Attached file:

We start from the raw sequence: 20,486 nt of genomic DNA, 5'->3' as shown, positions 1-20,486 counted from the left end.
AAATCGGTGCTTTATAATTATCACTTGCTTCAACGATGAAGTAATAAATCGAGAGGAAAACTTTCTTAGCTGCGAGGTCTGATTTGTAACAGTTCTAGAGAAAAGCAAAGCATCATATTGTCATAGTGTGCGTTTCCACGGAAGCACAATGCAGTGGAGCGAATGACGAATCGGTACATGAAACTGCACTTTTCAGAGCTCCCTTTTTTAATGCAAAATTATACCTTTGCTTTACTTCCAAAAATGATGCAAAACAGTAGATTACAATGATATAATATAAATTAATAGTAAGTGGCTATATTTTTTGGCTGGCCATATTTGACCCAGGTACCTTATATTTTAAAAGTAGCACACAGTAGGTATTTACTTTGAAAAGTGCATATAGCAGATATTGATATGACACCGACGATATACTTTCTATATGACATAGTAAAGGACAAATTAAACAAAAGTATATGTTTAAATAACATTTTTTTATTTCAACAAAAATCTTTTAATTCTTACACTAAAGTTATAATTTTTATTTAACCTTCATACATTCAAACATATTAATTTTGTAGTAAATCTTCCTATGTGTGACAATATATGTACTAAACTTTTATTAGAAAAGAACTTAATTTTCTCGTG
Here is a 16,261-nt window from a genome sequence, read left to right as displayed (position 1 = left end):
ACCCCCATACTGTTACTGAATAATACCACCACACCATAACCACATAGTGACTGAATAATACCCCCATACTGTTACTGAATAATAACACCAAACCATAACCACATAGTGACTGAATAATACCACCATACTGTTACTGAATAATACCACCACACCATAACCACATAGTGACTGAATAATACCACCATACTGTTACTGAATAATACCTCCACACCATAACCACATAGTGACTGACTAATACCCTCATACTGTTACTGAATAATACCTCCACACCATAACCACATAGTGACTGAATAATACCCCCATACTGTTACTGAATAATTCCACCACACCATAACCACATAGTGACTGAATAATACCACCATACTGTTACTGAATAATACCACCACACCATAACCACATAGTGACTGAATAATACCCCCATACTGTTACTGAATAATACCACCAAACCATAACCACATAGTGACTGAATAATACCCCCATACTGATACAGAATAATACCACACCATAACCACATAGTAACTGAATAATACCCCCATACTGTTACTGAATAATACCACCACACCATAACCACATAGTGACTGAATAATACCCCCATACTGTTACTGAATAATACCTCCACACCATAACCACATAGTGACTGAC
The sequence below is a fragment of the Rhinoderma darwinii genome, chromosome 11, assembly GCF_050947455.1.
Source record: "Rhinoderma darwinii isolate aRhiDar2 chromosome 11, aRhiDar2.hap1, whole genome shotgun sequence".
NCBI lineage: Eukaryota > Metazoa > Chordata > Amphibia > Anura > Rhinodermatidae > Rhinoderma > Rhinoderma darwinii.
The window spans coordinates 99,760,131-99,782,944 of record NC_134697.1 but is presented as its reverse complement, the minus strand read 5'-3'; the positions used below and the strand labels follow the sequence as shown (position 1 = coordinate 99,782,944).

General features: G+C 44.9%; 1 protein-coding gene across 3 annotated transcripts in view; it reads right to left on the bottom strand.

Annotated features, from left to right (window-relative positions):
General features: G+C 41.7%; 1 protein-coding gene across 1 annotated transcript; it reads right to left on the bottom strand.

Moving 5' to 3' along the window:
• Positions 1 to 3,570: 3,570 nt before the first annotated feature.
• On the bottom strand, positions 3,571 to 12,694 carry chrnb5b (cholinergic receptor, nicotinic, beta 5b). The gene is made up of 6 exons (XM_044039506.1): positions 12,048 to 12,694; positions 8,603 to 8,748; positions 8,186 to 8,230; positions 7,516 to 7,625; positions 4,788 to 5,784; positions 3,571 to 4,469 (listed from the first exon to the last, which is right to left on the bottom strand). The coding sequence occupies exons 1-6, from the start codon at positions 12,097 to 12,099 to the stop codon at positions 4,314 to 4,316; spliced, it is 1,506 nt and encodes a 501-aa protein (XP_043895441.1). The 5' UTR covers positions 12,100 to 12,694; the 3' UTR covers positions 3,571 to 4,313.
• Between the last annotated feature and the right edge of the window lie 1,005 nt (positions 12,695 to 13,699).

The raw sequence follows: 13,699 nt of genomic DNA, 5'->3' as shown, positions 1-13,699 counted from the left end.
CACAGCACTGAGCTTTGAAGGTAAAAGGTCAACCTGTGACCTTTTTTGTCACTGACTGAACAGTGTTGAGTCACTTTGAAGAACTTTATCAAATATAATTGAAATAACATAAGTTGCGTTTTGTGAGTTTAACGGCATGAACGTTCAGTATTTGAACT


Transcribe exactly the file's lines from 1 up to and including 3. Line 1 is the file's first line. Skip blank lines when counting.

We start from the raw sequence: 20,486 nt of genomic DNA, 5'->3' as shown, positions 1-20,486 counted from the left end.
AAATCGGTGCTTTATAATTATCACTTGCTTCAACGATGAAGTAATAAATCGAGAGGAAAACTTTCTTAGCTGCGAGGTCTGATTTGTAACAGTTCTAGAGAAAAGCAAAGCATCATATTGTCATAGTGTGCGTTTCCACGGAAGCACAATGCAGTGGAGCGAATGACGAATCGGTACATGAAACTGCACTTTTCAGAGCTCCCTTTTTTAATGCAAAATTATACCTTTGCTTTACTTCCAAAAATGATGCAAAACAGTAGATTACAATGATATAATATAAATTAATAGTAAGTGGCTATATTTTTTGGCTGGCCATATTTGACCCAGGTACCTTATATTTTAAAAGTAGCACACAGTAGGTATTTACTTTGAAAAGTGCATATAGCAGATATTGATATGACACCGACGATATACTTTCTATATGACATAGTAAAGGACAAATTAAACAAAAGTATATGTTTAAATAACATTTTTTTATTTCAACAAAAATCTTTTAATTCTTACACTAAAGTTATAATTTTTATTTAACCTTCATACATTCAAACATATTAATTTTGTAGTAAATCTTCCTATGTGTGACAATATATGTACTAAACTTTTATTAGAAAAGAACTTAATTTTCTCGTG
Here is a 16,261-nt window from a genome sequence, read left to right as displayed (position 1 = left end):